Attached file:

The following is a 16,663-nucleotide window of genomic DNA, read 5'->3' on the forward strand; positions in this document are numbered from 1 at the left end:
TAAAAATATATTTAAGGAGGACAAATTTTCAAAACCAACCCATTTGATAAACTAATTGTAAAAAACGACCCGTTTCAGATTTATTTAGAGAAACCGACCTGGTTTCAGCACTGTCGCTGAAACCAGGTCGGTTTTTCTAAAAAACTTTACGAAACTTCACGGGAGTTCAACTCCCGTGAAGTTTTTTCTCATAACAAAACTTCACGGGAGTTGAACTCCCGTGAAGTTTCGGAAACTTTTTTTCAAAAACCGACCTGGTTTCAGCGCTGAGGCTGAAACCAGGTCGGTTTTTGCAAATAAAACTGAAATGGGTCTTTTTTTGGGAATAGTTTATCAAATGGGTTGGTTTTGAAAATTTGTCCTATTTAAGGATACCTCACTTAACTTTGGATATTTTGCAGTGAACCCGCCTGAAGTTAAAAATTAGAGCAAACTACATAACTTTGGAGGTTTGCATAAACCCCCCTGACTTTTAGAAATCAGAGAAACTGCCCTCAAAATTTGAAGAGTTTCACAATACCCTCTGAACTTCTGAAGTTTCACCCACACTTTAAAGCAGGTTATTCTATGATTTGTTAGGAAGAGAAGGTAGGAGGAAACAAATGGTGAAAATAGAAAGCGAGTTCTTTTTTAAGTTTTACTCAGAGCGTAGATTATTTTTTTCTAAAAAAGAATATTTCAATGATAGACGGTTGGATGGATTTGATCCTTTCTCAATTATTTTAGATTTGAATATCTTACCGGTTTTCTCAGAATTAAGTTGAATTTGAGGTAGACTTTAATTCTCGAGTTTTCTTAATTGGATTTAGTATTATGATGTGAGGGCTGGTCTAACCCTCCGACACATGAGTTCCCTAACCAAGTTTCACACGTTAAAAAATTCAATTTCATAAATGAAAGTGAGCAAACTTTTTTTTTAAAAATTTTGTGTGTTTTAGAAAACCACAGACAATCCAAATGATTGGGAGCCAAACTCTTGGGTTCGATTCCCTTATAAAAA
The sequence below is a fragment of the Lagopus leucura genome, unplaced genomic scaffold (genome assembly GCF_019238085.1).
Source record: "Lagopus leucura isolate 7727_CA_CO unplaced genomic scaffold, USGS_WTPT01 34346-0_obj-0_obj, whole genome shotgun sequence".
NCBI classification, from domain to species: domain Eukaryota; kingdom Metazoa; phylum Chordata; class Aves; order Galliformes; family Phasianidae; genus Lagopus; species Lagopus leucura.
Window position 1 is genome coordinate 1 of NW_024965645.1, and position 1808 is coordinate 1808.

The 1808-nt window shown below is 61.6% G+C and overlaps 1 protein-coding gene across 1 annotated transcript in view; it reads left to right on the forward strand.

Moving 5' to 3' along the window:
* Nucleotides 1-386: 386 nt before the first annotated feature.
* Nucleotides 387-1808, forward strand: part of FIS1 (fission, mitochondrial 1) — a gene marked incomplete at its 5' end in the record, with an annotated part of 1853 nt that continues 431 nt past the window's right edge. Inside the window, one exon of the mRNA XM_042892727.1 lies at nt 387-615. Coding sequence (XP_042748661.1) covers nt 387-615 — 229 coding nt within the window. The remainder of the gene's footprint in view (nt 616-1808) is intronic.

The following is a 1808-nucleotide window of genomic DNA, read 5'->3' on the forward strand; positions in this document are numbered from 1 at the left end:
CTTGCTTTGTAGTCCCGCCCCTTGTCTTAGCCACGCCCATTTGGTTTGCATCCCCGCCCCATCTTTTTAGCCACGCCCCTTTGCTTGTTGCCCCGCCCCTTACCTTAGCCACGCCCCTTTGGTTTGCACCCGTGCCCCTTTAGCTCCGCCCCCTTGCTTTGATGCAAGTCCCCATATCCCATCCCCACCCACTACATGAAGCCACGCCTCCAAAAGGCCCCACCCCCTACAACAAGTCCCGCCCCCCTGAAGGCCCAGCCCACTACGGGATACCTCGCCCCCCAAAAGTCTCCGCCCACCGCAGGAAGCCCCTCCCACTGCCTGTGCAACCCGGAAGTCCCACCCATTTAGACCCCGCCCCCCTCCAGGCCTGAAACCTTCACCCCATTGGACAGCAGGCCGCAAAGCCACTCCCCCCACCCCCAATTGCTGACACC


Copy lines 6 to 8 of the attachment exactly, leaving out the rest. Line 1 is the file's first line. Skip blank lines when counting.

Window position 1 is genome coordinate 1 of NW_024965645.1, and position 1808 is coordinate 1808.

The 1808-nt window shown below is 61.6% G+C and overlaps 1 protein-coding gene across 1 annotated transcript in view; it reads left to right on the forward strand.

Moving 5' to 3' along the window: